Green v. Georgia, No. 14-14635 (11th Cir. 2018)

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Justia Opinion Summary

The Eleventh Circuit reversed the district court's decision issuing a writ of habeas corpus setting aside petitioner's failure-to-register conviction on the ground that his prior sodomy conviction was invalid under Lawrence v. Texas, 539 U.S. 558, 123 S. Ct. 2472 (2003). The court held that petitioner's claim that Lawrence voided his sodomy conviction was unexhausted and thus the district court erred by entertaining it. The court also held that the Court of Appeals, in light of Georgia state law, correctly found that petitioner suffered no prejudice under Strickland v. Washington, 466 U.S. 668, 104 S. Ct. 2052 (1984).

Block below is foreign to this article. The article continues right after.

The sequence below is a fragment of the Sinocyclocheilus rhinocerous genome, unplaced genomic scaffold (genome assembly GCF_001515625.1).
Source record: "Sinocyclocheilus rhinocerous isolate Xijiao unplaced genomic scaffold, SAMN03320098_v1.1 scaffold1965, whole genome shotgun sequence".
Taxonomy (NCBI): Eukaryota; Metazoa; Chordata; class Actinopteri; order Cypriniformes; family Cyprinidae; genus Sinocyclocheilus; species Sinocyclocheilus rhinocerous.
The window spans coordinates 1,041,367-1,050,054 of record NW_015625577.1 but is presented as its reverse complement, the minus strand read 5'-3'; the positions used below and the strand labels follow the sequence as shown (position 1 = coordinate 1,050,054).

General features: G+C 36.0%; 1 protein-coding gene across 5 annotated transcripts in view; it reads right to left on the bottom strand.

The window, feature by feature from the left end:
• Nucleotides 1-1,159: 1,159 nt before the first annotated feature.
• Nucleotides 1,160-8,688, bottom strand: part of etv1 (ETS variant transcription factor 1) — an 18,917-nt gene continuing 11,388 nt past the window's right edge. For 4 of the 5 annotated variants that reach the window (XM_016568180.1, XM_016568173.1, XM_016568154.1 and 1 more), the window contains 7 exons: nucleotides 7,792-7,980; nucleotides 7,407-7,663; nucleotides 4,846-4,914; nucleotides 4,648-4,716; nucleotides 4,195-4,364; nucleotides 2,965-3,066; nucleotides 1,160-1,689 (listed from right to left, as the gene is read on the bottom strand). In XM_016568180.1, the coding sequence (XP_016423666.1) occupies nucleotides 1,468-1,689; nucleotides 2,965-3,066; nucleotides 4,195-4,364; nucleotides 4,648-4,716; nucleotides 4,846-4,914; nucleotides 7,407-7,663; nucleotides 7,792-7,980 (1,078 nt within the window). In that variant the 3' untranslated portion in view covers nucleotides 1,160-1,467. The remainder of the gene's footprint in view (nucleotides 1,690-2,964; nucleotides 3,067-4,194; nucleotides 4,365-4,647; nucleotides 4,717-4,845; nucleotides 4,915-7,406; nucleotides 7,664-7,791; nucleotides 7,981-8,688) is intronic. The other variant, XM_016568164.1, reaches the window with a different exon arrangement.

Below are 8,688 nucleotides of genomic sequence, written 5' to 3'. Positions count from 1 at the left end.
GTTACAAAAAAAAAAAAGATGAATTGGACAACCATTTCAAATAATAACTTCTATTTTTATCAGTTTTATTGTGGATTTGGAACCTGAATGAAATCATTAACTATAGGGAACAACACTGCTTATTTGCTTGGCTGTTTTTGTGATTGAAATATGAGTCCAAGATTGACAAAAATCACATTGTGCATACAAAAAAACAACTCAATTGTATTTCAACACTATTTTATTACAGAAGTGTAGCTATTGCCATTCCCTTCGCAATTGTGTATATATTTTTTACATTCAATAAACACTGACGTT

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Case: 14-14635 Date Filed: 02/09/2018 Page: 1 of 21 [PUBLISH] IN THE UNITED STATES COURT OF APPEALS FOR THE ELEVENTH CIRCUIT ________________________ No. 14-14635 ________________________ D.C. Docket No. 1:11-cv-04544-AT CHARLTON PAUL GREEN, Petitioner–Appellee, versus STATE OF GEORGIA, COMMISSIONER, GEORGIA DEPARTMENT OF CORRECTIONS, Respondents–Appellants. ________________________ Appeal from the United States District Court for the Northern District of Georgia ________________________ (February 9, 2018) Before TJOFLAT, MARCUS and ROGERS, * Circuit Judges. * Honorable John M. Rogers, United States Circuit Judge for the Sixth Circuit, sitting by designation. Case: 14-14635 Date Filed: 02/09/2018 Page: 2 of 21 TJOFLAT, Circuit Judge: In 2009, petitioner Charlton Green was convicted in the Superior Court of Cherokee County, Georgia, of failing to register as a sex offender as required by Georgia law. Green moved the Court for a new trial, claiming that his trial attorney had rendered ineffective assistance under Strickland v. Washington, 466 U.S. 668, 104 S. Ct. 2052 (1984), by failing to argue that the conviction giving rise to the obligation to register, a 1999 sodomy conviction, had been nullified by the United States Supreme Court’s intervening decision in Lawrence v. Texas, 539 U.S. 558, 123 S. Ct. 2472 (2003). The Superior Court denied the motion for a new trial, and Green appealed. The Georgia Court of Appeals concluded that his attorney’s failure to present the argument to the Superior Court caused Green no prejudice under Strickland, and affirmed his conviction. In the proceedings below, the United States District Court for the Northern District of Georgia disagreed and, pursuant to 28 U.S.C. § 2254, issued a writ of habeas corpus setting aside Green’s failure-to-register conviction on the ground that his sodomy conviction was invalid under Lawrence and that his attorney’s failure to raise that point in the Superior Court resulted in Strickland prejudice. We reverse. Green’s claim that Lawrence voided his sodomy conviction was unexhausted and the District Court therefore erred by entertaining it. Further, 2 Case: 14-14635 Date Filed: 02/09/2018 Page: 3 of 21 the Court of Appeals, in light of Georgia state law, correctly found that Green suffered no Strickland prejudice. I. On June 1, 1997, Charlton Green allegedly performed a sexual act on a sixteen-year-old male in a hotel room while two others were present.1 Days later a Pickens County, Georgia, grand jury indicted Green in two counts, I and II, for committing sodomy, in violation of O.C.G.A. § 16-6-2; in three counts, III through V, for furnishing alcohol to a person under twenty-one years of age, in violation of O.C.G.A. § 3-3-23; and in five counts, VI through X, for contributing to the delinquency of a minor, in violation of O.C.G.A. § 16-12-1. On arraignment in the Pickens County Superior Court, Green pleaded not guilty to the charges. At the time he allegedly committed the offenses charged in the ten-count indictment, Green was on a three-year term of probation for offenses committed in Georgia in 1995. On October 10, 1997, Green pleaded guilty to Counts I and VI through X of the indictment pursuant to a plea agreement. 2 The Court accepted his guilty pleas and sentenced him as a “First Offender”—meaning that adjudication of 1 The age of consent in Georgia, as reflected in the statute creating the crime of statutory rape, is sixteen years. See O.C.G.A. § 16-6-3(a). 2 The factual basis for the pleas to these counts was provided by Green in writing. The writing is not part of the record here. 3 Case: 14-14635 Date Filed: 02/09/2018 Page: 4 of 21 guilt was withheld—to a three-year term of probation. 3 As a condition of probation, the Court “banished” him from the Appalachian Judicial Circuit,4 transferred the supervision of his probation to the county of his subsequent residence, and warned him that if he violated the conditions of his probation, he “could suddenly be looking at 20 years” of confinement. Within a year, Green violated those conditions. On January 6, 1999,5 the Superior Court revoked his probation, adjudged him guilty on Counts I and VI through X of his indictment, and sentenced him as follows: Count I, five years’ probation with the first ten months to be served in custody; and Counts VI through X, twelve months’ probation to be served concurrently with the Count I sentence. 6 Once again, the Court banished Green from the Appalachian Judicial Circuit. As both a consequence of his Count I sodomy conviction and a condition of his probation, Green had to register as a sex offender under Georgia law, O.C.G.A. § 42-1-12. 3 The Court also revoked the probation imposed for the offenses Green committed in 4 The Appalachian Judicial Circuit includes Fannin, Gilmer, and Pickens Counties. 1995. 5 The record presented to the District Court, and thus to this Court, does not contain transcripts of this January 1999 hearing. 6 The conditions of Green’s probation also required Green to serve ninety to 120 days in the West Georgia Boot Camp and to enter into the Hickey House Drug Treatment Program for eighteen to twenty-four months. 4 Case: 14-14635 Date Filed: 02/09/2018 Page: 5 of 21 In September 1999, Green moved the Pickens County Superior Court to terminate or modify his sentence on Count I in light of Powell v. State, in which the Georgia Supreme Court held that O.C.G.A. § 16-6-2 violated Georgia’s Constitution “insofar as it criminalize[d] the performance of private, unforced, non-commercial acts of sexual intimacy between persons legally able to consent.” 510 S.E.2d 18, 26 (Ga. 1998). The Superior Court, with no explanation, found Powell inapplicable and denied the motion. Green did not appeal its decision. On May 14, 2003, while serving the five-year term of probation imposed by the Pickens County Superior Court on January 6, 1999, Green was charged in Cherokee County with one count of criminal damage to property, in violation of O.C.G.A. § 16-7-23, and three counts of criminal trespass, in violation of O.C.G.A. § 16-7-21. He pleaded guilty to the charges and was placed on probation for a period of five years. 7 In October 2004, while on probation, Green was indicted in Cherokee County on two counts of attempting to traffic methamphetamine, in violation of the Georgia Controlled Substances Act, O.C.G.A. § 16-13-30. After Green was taken into custody, he was indicted for failure to register as a sex offender, in violation of 7 As a condition of the probation, Green was to be incarcerated in the Cherokee County Jail for six months unless he was accepted by the State’s “Probation Diversion Center” for confinement of a period of ninety days and until he made full restitution to the victims of his offenses. Upon acceptance by the Diversion Center, the sentence provision requiring incarceration in the Cherokee County Jail would be suspended. 5 Case: 14-14635 Date Filed: 02/09/2018 Page: 6 of 21 O.C.G.A. § 42-1-12. On January 25, 2005, Green appeared before the Cherokee County Superior Court and pleaded guilty to one of the drug-trafficking counts and to the failure-to-register charge. The Court sentenced him to prison for two years for the drug offense and to a concurrent one-year prison term for the failure-toregister offense. In December 2008, Green was again indicted in Cherokee County for failure to register as a sex offender. He was charged this time as a recidivist. In May 2009, the Superior Court, following a bench trial in which Green was represented by retained counsel, found him guilty as charged and sentenced him to a thirty-year split sentence, with two years to be served in prison and the balance on probation. Green retained new counsel and moved the Court for a new trial. He first contended that the State’s evidence was insufficient because the 1999 sodomy conviction was invalid under Lawrence, 539 U.S. 558, 123 S. Ct. 2472, and Powell, 510 S.E.2d 18. That is, the State could not prove an element of the failureto-register violation—a valid underlying conviction for a sexual offense. He then argued that his trial counsel rendered ineffective assistance under Strickland, 466 U.S. 668, 104 S. Ct. 2052, by not objecting to the failure-to-register charge because the duty to register was based on a constitutionally invalid sodomy conviction. 6 Case: 14-14635 Date Filed: 02/09/2018 Page: 7 of 21 Trial counsel should have challenged the validity of the conviction because, under Lawrence and Powell, it was based on constitutionally protected conduct. 8 The State resisted the motion on the ground that the Cherokee County Superior Court lacked jurisdiction to entertain an attack on the validity of Green’s sodomy conviction. It argued that the Pickens County Superior Court was the only court with jurisdiction to vacate the conviction. If that court set it aside, the State would dismiss the failure-to-register charge. The Cherokee County Superior Court agreed with the State that the Pickens County Superior Court was the proper forum for mounting a collateral challenge to the validity of Green’s sodomy conviction.9 Since Green had not petitioned that court for relief, the sodomy conviction was valid for purposes of the failure-toregister prosecution. But, despite its being the improper forum, the Court granted Green’s attorney’s request to present testimony depicting the sexual activity that, 8 The ineffective-assistance claim, though made in the context of a motion for a new trial, essentially alleged that trial counsel was ineffective by failing to mount a collateral attack on Green’s sodomy conviction in responding to the failure-to-register charge. 9 The Court told counsel that he was asking it to make a constitutional ruling as to the validity of Green’s sodomy conviction, a ruling it could not make. The Court made clear that the challenge should be made in the Pickens County Superior Court: I’d be more convinced [that Green’s failure-to-register conviction should be set aside] if you were to pursue the Pickens County issue successfully, quickly, which I think you can do. One way or the other, they’ll either decide for you or against you very quickly. And if you prevail there, my inclination would be . . . to give you a shot. But if you don’t prevail there, then I think we’re just barking up the wrong tree. In any event, that will adjudicate whether or not he has to register from this point forward. 7 Case: 14-14635 Date Filed: 02/09/2018 Page: 8 of 21 according to counsel, formed the basis of the conviction. The attorney called one witness, the man Green allegedly sodomized. He testified that two girls, one a friend, were present in the hotel room when the act took place. At the close of the hearing, the Court reiterated that the Pickens County Superior Court was the appropriate forum for litigating Green’s claim that his sodomy conviction was invalid. The Court accordingly denied Green’s motion for a new trial and his claim that his trial attorney’s performance was constitutionally deficient under Strickland. As for the testimony of the witness counsel had presented, the Court concluded that the sexual encounter was not private and thus not protected by the Powell and Lawrence holdings. Green appealed his failure-to-register conviction and the denial of his motion for a new trial to the Georgia Court of Appeals. At the same time, he collaterally attacked his sodomy conviction by filing a “Motion to Pronounce a Valid Judgment” in the Pickens County Superior Court. The Court, citing Powell and Lawrence, granted the motion. The State appealed, and the Court of Appeals reversed on procedural grounds, holding that “because a motion to vacate a judgment of conviction is not an established procedure for challenging the validity of a judgment in a criminal case, Green was not authorized to seek relief from his criminal conviction pursuant to such a motion.” State v. Green, 706 S.E.2d 720, 721 (Ga. Ct. App. 2011) (footnote omitted). A petition for a writ of habeas corpus 8 Case: 14-14635 Date Filed: 02/09/2018 Page: 9 of 21 filed in the Pickens County Superior Court would provide Green with the means for attacking his conviction under Powell and Lawrence. In the meantime, while the State’s appeal of the Pickens County Superior Court’s decision was still pending, the Court of Appeals affirmed Green’s failureto-register conviction and the denial of his motion for a new trial. Green v. State, 692 S.E.2d 784 (Ga. Ct. App. 2010). The Court acknowledged that since Powell and Lawrence announced new rules of substantive criminal law, Green’s sodomy conviction was subject to collateral attack in the Pickens County Superior Court, the court in which he had been convicted. Id. at 786. However, the Court said that it “cannot apply [Powell and Lawrence] in the instant case as it is not here on collateral review. This appeal is from a conviction for failure to register as a sexual offender, which is a proceeding separate from the defendant’s [sodomy] offense.” Id. Turning to the trial court’s denial of Green’s ineffective-assistance claim, which was before the Court for review, the Court pretermitted Strickland’s performance inquiry and found that trial counsel’s failure to object to the prosecution of the failure-to-register offense on the basis of the Powell and Lawrence holdings caused Green no prejudice. Id. at 786–87. The Court based its finding on two grounds. First, trial counsel’s objection would have been overruled on the ground that the Cherokee County Superior Court was an inappropriate forum for challenging the sodomy conviction. Second, and alternatively, because 9 Case: 14-14635 Date Filed: 02/09/2018 Page: 10 of 21 the conduct underlying the sodomy conviction was not private, it was not protected by Powell and Lawrence. As the trial court had found based on the victim’s testimony, those decisions were inapplicable “because the [sexual] conduct was not ‘private,’ given the presence of other people in the room.” Id. at 787. II. After the Court of Appeals affirmed his failure-to-register conviction, Green filed the habeas petition now before us. It presented the same ineffectiveassistance claim the Court of Appeals had rejected. 10 To obtain the writ, 28 U.S.C. § 2254, as amended by the Antiterrorism and Effective Death Penalty Act of 1996, Pub. L. No. 104-132, 110 Stat. 1214, required that Green demonstrate that the Court of Appeals’ adjudication of his Strickland claim (1) resulted in a decision that was contrary to, or involved an unreasonable application of, clearly established Federal law, as determined by the Supreme Court of the United States; or (2) resulted in a decision that was based on an unreasonable determination of the facts in light of the evidence presented in the State court proceeding. 10 Green’s petition also challenged his conviction on procedural and substantive due process grounds. He argued, citing Apprendi v. New Jersey, 530 U.S. 466, 120 S. Ct. 2348 (2000), and Jackson v. Virginia, 443 U.S. 307, 99 S. Ct. 2781 (1979), that due process required the State to prove every element of the failure-to-register offense beyond a reasonable doubt—an impossible task given the invalidity of the underlying sodomy conviction. The District Court rejected both due process claims, and Green does not challenge these rulings on appeal. We therefore limit our review to the District Court’s adjudication of Green’s ineffective-assistance claim. 10 Case: 14-14635 Date Filed: 02/09/2018 Page: 11 of 21 28 U.S.C. § 2254(d). Green did not contend that the Court of Appeals’ adjudication rested on an unreasonable determination of facts. His burden was thus to prove that its decision “was contrary to, or involved an unreasonable application of,” the Supreme Court’s holdings in Strickland. This burden is “difficult to meet,” as § 2254(d) “demands that state-court decisions be given the benefit of the doubt.” Cullen v. Pinholster, 563 U.S. 170, 181, 131 S. Ct. 1388, 1398 (2011) (internal quotation marks omitted). A. The District Court referred Green’s petition to a Magistrate Judge for a report and recommendation. At this point, the petition effectively morphed into two discrete § 2254 petitions. The first collaterally attacked Green’s 1999 sodomy conviction as invalid under Lawrence. The second attacked his failure-to-register conviction on the ground that trial counsel was ineffective in not objecting to the failure-to-register prosecution on the basis of the allegedly invalid sodomy conviction. The Magistrate Judge, in his Report and Recommendation, concluded that Green’s petitions should be denied. He recommended the first petition be rejected on three grounds. First, Rule 2(e) of the Rules Governing Section 2254 Cases in the United States District Courts requires petitioners to file separate petitions when seeking relief from the judgments of more than one state court. Because Green 11 Case: 14-14635 Date Filed: 02/09/2018 Page: 12 of 21 was challenging his failure-to-register conviction, obtained in Cherokee County, he could not use the same petition to challenge his sodomy conviction, obtained in Pickens County. 11 Second, § 2254 requires the petitioner to be in custody for the challenged offense, which Green no longer was for his sodomy conviction. Third, even assuming that Green was in custody since he was being detained pursuant to his failure-to-register conviction, he had not exhausted his claim that the sodomy conviction was invalid under Lawrence.12 Turning to Green’s second petition, the Magistrate Judge concluded that Green had not shown that the Court of Appeals’ adjudication of his ineffectiveassistance claim was contrary to, or involved unreasonable application of, Strickland. As the Court of Appeals had held, Green failed to satisfy Strickland’s prejudice prong. Under Georgia law, the Cherokee County Superior Court lacked authority to entertain a collateral attack on his Pickens County sodomy conviction 11 This holding indicates that the Magistrate Judge only treated Green’s single habeas petition as two discrete ones; Green did not file two separate petitions. 12 That is, Green’s “Motion to Pronounce a Valid Judgment” in the Pickens County Superior Court and his motion to invalidate the sodomy conviction in his failure-to-register prosecution did not constitute exhaustion. Although the State “d[id] not contest exhaustion as to any grounds in the petition,” (emphasis added), a freestanding attack on Green’s sodomy conviction in light of Lawrence was not part of his petition as filed. Green’s petition, rather, challenged only his failure-to-register conviction on ineffective-assistance grounds. 12 Case: 14-14635 Date Filed: 02/09/2018 Page: 13 of 21 and thus was required to treat the conviction as constitutionally valid. Green effectively conceded as much. 13 Green objected to the Report and Recommendation. Regarding the Magistrate Judge’s disposition of his collateral attack on his sodomy conviction, Green contended that the Magistrate Judge erred in concluding that § 2254 relief was unavailable because he was no longer “in custody” pursuant to that conviction. The Magistrate Judge, he insisted, misinterpreted his habeas petition. He argued that his petition did not seek relief from his sodomy conviction. Rather, he was challenging his failure-to-register conviction on the ground that it was based on an invalid sodomy conviction. Had his trial attorney timely alerted the Cherokee County Superior Court to the invalidity of the conviction, the Court, bound by Powell and Lawrence, would have declared it a nullity and dismissed the failureto-register charge.14 B. The District Court sustained Green’s objection to the Report and Recommendation and issued a writ of habeas corpus setting aside his failure-toregister conviction. It disagreed with the Magistrate Judge’s reading of Green’s 13 Nowhere in his habeas petition or in his argument before the Magistrate Judge did Green contend that the Court of Appeals misapplied Georgia law by holding that it lacked authority to hear his Lawrence challenge. 14 Notwithstanding such declaration, the sodomy conviction would have remained in the records of the Pickens County Superior Court as a valid, legally undisturbed conviction. 13 Case: 14-14635 Date Filed: 02/09/2018 Page: 14 of 21 petition as consisting of two independent § 2254 petitions, one collaterally attacking Green’s sodomy conviction and the other his failure-to-register conviction. The Court concluded that Green’s single petition challenged only the latter conviction—on the sole ground that his trial attorney was ineffective for failing to object to the sodomy conviction’s use “to prove an element of the crime of failure to register as a sex offender.” From there, the District Court did not expressly address the Georgia Court of Appeals’ holding that Georgia law prevented it from entertaining a collateral attack on Green’s sodomy conviction in the context of the appeal of his failure-to-register conviction.15 Nor did the Court expressly consider whether Green had exhausted his claim that his sodomy conviction was invalid.16 Rather, invoking Lackawanna County District Attorney v. Coss, 532 U.S. 394, 121 S. Ct. 1567 (2001), the Court concluded that it could entertain Green’s unexhausted challenge to his sodomy conviction in considering whether the Court of Appeals’ rejection of his Strickland claim constituted a decision that was contrary to, or involved an unreasonable 15 As discussed in part III.B., infra, the District Court did, however, implicitly hold that the Georgia Court of Appeals misapplied Georgia law. This implicit holding formed part of the basis for the District Court’s ultimate holding that the Court of Appeals should have concluded that Green suffered Strickland prejudice. 16 The District Court mentioned in a footnote that the State did not contest exhaustion. But as discussed in note 12, supra, the State’s waiver of exhaustion pertained only to the claim in Green’s petition, an ineffective-assistance challenge to his failure-to-register conviction. The Court improperly treated the State’s waiver as if it also applied to a freestanding challenge to Green’s sodomy conviction. Further, the Court tacitly recognized that Green’s challenge to his sodomy conviction was unexhausted. Had it been exhausted, the District Court, like the Magistrate Judge, would have considered the challenge as a second petition. 14 Case: 14-14635 Date Filed: 02/09/2018 Page: 15 of 21 application of, Strickland. The Court acknowledged that, generally, Lackawanna barred the Court from doing so. See id. at 403–04, 121 S. Ct. at 1574. But it held that the general bar did not apply here due to a narrow exception in Lackawanna which allows § 2254 petitioners to “challenge an enhanced sentence on the basis that the prior conviction used to enhance the sentence was obtained where there was a failure to appoint counsel in violation of . . . Gideon v. Wainwright.” Lackawanna, 532 U.S. at 404, 121 S. Ct. at 1574. The District Court reasoned that the alleged constitutional defect in Green’s failure-to-register conviction—that it was premised on a prior sodomy conviction potentially invalid under Lawrence— was akin to the failure to appoint counsel for an indigent; both defects, it held, “ris[e] to the level of a jurisdictional defect.” Cf. id. In sum, it was free under Lackawanna’s exception for Gideon violations to entertain the collateral attack on Green’s sodomy conviction. Having concluded that it could rule on the validity of the sodomy conviction, the District Court proceeded to determine the facts underpinning the conviction. In doing so, it effectively created the Pickens County Superior Court record of Green’s sodomy conviction. It relied on the facts set forth in Green’s 1997 indictment and those disclosed by the testimony the victim presented at the hearing on the motion for a new trial Green filed following his failure-to-register conviction, assuming that those were all of the facts presented to the Pickens 15 Case: 14-14635 Date Filed: 02/09/2018 Page: 16 of 21 County Superior Court when he pleaded guilty back in 1997. On these facts, the District Court held that Green’s sexual conduct was consensual and private, and thus protected under Lawrence. Green should not have been required to register as a sex offender and therefore could not be held guilty of the instant offense. Thus, the Court concluded, had Green’s counsel objected to the sodomy conviction’s use to prove that offense, the trial court would have—or at least should have—reached the same conclusion. The District Court accordingly held that counsel was ineffective and that the Georgia Court of Appeals’ decision to the contrary was based on “an unreasonable determination of the facts in light of the evidence presented” at the hearing on Green’s motion for a new trial. 17 See 28 U.S.C. § 2254(d)(2). III. The State appealed the District Court’s decision, arguing that the Court lacked authority to entertain Green’s challenge to the validity of his sodomy conviction, and that it mistakenly concluded that the Georgia Court of Appeals’ Strickland decision was unreasonable. We agree. 17 This is what the District Court’s decision was in effect, though the Court ostensibly held that the Court of Appeals’ decision was rather “contrary to, or involved an unreasonable application of,” Strickland. Compare 28 U.S.C. § 2254(d)(1), with id. § 2254(d)(2). Green never argued that the Court of Appeals’ decision was based on an unreasonable determination of the facts, only that it was contrary to, or involved an unreasonable application of, Strickland. 16 Case: 14-14635 Date Filed: 02/09/2018 Page: 17 of 21 A. To start, Green had not exhausted his claim that his sodomy conviction was invalid under Lawrence. 18 The Court of Appeals held, in State v. Green, 706 S.E.2d at 721, that the “Motion to Pronounce a Valid Judgment” Green filed in the Pickens County Superior Court was legally ineffective to challenge the conviction, and, in Green v. State, 692 S.E.2d at 786, that it lacked jurisdiction to consider the validity of the sodomy conviction in reviewing Green’s failure-to-register conviction in the Cherokee County Superior Court. For purposes of habeas review, we must accept these pronouncements of Georgia law. See Estelle v. McGuire, 502 U.S. 62, 67–68, 112 S. Ct. 475, 479–80 (1991). Any challenge to Green’s sodomy conviction was therefore unexhausted. The District Court consequently erred by addressing the validity of the sodomy conviction, albeit in the context of deciding whether the Court of Appeals’ Strickland decision was based on an unreasonable determination of the facts. Green contends, though obliquely, that the District Court nonetheless had the authority under Lackawanna to entertain his Lawrence challenge to his sodomy conviction. Lackawanna generally bars habeas petitioners from using their challenge of a current conviction to also attack the validity of an earlier conviction 18 See supra notes 12, 16. 17 Case: 14-14635 Date Filed: 02/09/2018 Page: 18 of 21 for which they are no longer in custody. 19 This bar is lifted only in cases where the earlier conviction was obtained in violation of Gideon. 20 Here, there was no alleged Gideon violation. And Lackawanna’s exception for Gideon violations does not, as the District Court believed, apply to Green’s Lawrence claim. 21 19 Lackawanna specifically concerned the situation where the existence of an earlier conviction enhanced the sentence attached to a subsequent conviction. 20 Part of the rationale for recognizing only a narrow Gideon exception is an interest in the finality of state-court convictions. A federal court can recognize a Gideon violation from the face of a record. But other constitutional violations—like the one alleged here, a conviction based on conduct possibly made legal by Lawrence—require inquiry into a case’s facts and circumstances. Such an inquiry might result in a federal court second guessing a state court’s application of its own law to the facts. In this process, moreover, evidence might be lost and facts changed or misconstrued. Here, for instance, the most pertinent piece of evidence—the colloquy of Green’s 1997 guilty plea in Pickens County—was not part of the District Court’s record. The District Court based its decision only on Green’s conduct as charged in the indictment and described in the testimony adduced at the hearing on Green’s motion for a new trial in 2009. Query whether these bases provide competent support for deciding that Green’s conduct was private and thus protected under Lawrence, and for effectively overturning his sodomy conviction. This finality problem would be mitigated if a state’s law were to allow a collateral attack on an earlier conviction during the direct appeal of a later conviction. A federal court could review the disposition of such an attack under the rubric of a § 2254 petition. In that scenario, Lackawanna’s general bar would not apply. But this is not Georgia’s law. So, contrary to state law and in a proceeding with a purpose other than the review of Green’s sodomy conviction, the District Court divested the state court’s judgment of its typical force and effect—on incomplete evidence, no less. See Custis v. United States, 511 U.S. 485, 497, 114 S. Ct. 1732, 1739 (1994); see also Daniels v. United States, 532 U.S. 374, 380, 121 S. Ct. 1578, 1582 (2001) (“State[s] . . . have a real and continuing interest in the integrity of [their] judgments.”). 21 The District Court erred by equating Green’s sodomy conviction to a conviction obtained in violation of Gideon. “[T]he failure to appoint counsel for an indigent,” the Supreme Court has noted, is “a unique constitutional defect . . . warrant[ing] special treatment among alleged constitutional violations.” Lackawanna, 532 U.S. at 404, 121 S. Ct. at 1574 (emphasis added) (internal quotation marks omitted); see Custis, 511 U.S. at 496, 114 S. Ct. at 1738. The classification of Gideon’s holding as “unique” implies that other alleged constitutional defects do not fall under its exception. Buttressing this is the Supreme Court’s reluctance to recognize any additional exceptions to Lackawanna’s bar. See, e.g., Lackawanna, 532 U.S. at 404–06, 121 S. Ct. at 1574–75 (recognizing the Gideon exception but not a second, broader exception for instances when habeas review of a later conviction is the first and only forum available to review 18 Case: 14-14635 Date Filed: 02/09/2018 Page: 19 of 21 B. In addition to entertaining an unexhausted claim, the District Court improperly found that the Court of Appeals’ Strickland decision was based on an unreasonable determination of the facts. 22 The Court granted Green’s petition and set aside his failure-to-register conviction after concluding that the Court of Appeals should have found prejudice under Strickland. See 28 U.S.C. § 2254(d). The Court of Appeals, however, properly determined that Lawrence applies retroactively only to cases on collateral review. Under Georgia law, Green’s sodomy conviction was not before it on collateral review. Rather, Green was directly appealing his failure-to-register conviction, a separate offense. Therefore, neither the Court of Appeals nor the trial court could have entertained a challenge to Green’s sodomy conviction in light of Lawrence; no evidence of the conviction’s invalidity could come in. For Green to make that challenge, he would have had to properly file a separate habeas petition in Pickens County, which he a prior conviction); Custis, 511 U.S. at 496, 114 S. Ct. at 1738 (“Custis invites us to extend the right to attack collaterally prior convictions used for sentence enhancement beyond the right to have appointed counsel established in Gideon. We decline to do so.”). Moreover, Georgia’s sodomy statute has not been invalidated in all of its applications. See Powell, 510 S.E.2d at 26 (holding Georgia’s sodomy law unconstitutional only “insofar as it criminalizes the performance of private, unforced, non-commercial acts of sexual intimacy between persons legally able to consent”). This case therefore does not require us to determine whether the Gideon exception might be extended to convictions under statutes that have been held facially unconstitutional. 22 See supra note 17. 19 Case: 14-14635 Date Filed: 02/09/2018 Page: 20 of 21 did not do. Green thus could not possibly have suffered Strickland prejudice— objecting to the sodomy conviction’s use as the basis for the failure-to-register prosecution would have been futile. To reach the holding it did, the District Court implicitly held that the Court of Appeals erred by not treating Green’s direct appeal also as a collateral attack on his sodomy conviction. That would have been the only way for the Court of Appeals to allow in evidence of the invalidity of Green’s sodomy conviction under Lawrence, and for it to find prejudicial Green’s trial counsel’s failure to challenge the sodomy conviction under Lawrence. But under Georgia law, Green’s failureto-register appeal could not also have served as a forum for a collateral attack on the sodomy conviction. Indeed, the Court of Appeals later confirmed this when ruling on the Motion to Pronounce a Valid Judgment that Green filed in Pickens County Superior Court. There, the Court of Appeals made clear that filing a separate writ of habeas corpus in Pickens County was the only way Green could attack his sodomy conviction. The District Court therefore rendered a decision based on what it considered to be the Court of Appeals’ erroneous interpretation of Georgia law—that Georgia law precluded it from entertaining Green’s collateral attack on his sodomy conviction. The District Court erred. On habeas review, federal courts may not second guess state courts on questions of state law. Green does not challenge that 20 Case: 14-14635 Date Filed: 02/09/2018 Page: 21 of 21 proposition here. Accepting the Court of Appeals’ interpretation of Georgia law, it was thus correct in holding that Green did not suffer Strickland prejudice. The Superior Court, applying Georgia law, would have overruled Green’s attorney’s timely objection to the failure-to-register prosecution on the theory that it was based on a sodomy conviction invalid under Lawrence. IV. We reverse the District Court’s judgment for the foregoing reasons and deny Green’s petition for a writ of habeas corpus. REVERSED. 21